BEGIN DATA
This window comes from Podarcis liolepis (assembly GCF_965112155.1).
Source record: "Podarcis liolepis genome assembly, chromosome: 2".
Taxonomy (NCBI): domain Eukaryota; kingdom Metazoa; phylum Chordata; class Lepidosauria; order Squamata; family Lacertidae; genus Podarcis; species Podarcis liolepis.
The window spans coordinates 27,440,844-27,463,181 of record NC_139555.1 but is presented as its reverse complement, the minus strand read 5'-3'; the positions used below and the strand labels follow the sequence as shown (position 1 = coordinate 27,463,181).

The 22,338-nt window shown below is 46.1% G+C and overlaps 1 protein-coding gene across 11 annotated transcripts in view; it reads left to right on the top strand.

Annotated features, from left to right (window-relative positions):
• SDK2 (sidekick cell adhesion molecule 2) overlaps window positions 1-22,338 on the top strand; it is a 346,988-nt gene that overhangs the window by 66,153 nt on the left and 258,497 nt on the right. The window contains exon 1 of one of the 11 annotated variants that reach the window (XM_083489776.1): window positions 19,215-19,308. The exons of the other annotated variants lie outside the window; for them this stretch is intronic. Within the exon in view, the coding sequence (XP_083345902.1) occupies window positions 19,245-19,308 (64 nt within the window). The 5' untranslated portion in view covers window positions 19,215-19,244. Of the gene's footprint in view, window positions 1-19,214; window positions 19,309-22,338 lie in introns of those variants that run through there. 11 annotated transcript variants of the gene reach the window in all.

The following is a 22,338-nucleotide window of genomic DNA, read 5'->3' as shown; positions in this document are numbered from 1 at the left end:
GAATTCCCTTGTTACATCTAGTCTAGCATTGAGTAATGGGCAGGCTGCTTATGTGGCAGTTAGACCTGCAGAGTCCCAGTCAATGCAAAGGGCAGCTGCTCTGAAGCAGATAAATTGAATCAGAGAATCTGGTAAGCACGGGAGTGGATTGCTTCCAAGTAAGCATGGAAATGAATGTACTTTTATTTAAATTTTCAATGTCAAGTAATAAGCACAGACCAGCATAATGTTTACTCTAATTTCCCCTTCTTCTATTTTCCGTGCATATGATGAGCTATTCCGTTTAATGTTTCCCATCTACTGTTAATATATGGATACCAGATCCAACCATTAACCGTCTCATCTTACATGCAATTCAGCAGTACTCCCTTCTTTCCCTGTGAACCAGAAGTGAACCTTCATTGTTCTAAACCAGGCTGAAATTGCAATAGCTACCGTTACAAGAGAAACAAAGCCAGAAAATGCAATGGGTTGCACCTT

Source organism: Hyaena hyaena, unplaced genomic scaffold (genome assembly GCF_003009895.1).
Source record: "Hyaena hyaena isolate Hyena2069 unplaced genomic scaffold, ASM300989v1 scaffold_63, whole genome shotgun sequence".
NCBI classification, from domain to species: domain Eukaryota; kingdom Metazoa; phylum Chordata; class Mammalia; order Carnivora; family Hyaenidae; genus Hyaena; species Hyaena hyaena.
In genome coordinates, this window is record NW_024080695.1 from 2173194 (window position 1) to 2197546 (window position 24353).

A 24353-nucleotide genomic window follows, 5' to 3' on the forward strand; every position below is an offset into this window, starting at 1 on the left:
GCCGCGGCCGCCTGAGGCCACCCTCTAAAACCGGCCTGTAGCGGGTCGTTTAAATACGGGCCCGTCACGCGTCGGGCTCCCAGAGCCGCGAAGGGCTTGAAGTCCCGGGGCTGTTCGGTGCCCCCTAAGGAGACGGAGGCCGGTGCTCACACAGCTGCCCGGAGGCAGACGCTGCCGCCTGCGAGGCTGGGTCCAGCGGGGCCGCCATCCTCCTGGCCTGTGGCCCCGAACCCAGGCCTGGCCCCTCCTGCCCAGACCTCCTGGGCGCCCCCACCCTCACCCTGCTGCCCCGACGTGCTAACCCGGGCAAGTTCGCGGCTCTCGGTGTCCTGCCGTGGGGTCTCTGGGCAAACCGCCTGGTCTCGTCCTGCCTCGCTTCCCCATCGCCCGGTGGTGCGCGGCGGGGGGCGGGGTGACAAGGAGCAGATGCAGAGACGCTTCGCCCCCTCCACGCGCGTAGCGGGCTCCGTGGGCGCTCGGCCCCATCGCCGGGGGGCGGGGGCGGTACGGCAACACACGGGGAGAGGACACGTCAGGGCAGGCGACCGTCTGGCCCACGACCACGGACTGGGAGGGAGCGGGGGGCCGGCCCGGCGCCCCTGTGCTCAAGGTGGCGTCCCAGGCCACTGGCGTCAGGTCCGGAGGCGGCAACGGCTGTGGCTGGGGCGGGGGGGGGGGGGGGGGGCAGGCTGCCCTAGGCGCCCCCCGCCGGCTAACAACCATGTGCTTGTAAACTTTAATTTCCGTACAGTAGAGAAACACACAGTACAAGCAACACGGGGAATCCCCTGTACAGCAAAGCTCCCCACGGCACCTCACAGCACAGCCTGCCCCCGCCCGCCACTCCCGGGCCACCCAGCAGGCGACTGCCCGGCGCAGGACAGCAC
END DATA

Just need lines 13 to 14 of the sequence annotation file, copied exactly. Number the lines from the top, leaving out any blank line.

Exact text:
In genome coordinates, this window is record NW_024080695.1 from 2173194 (window position 1) to 2197546 (window position 24353).

A 24353-nucleotide genomic window follows, 5' to 3' on the forward strand; every position below is an offset into this window, starting at 1 on the left: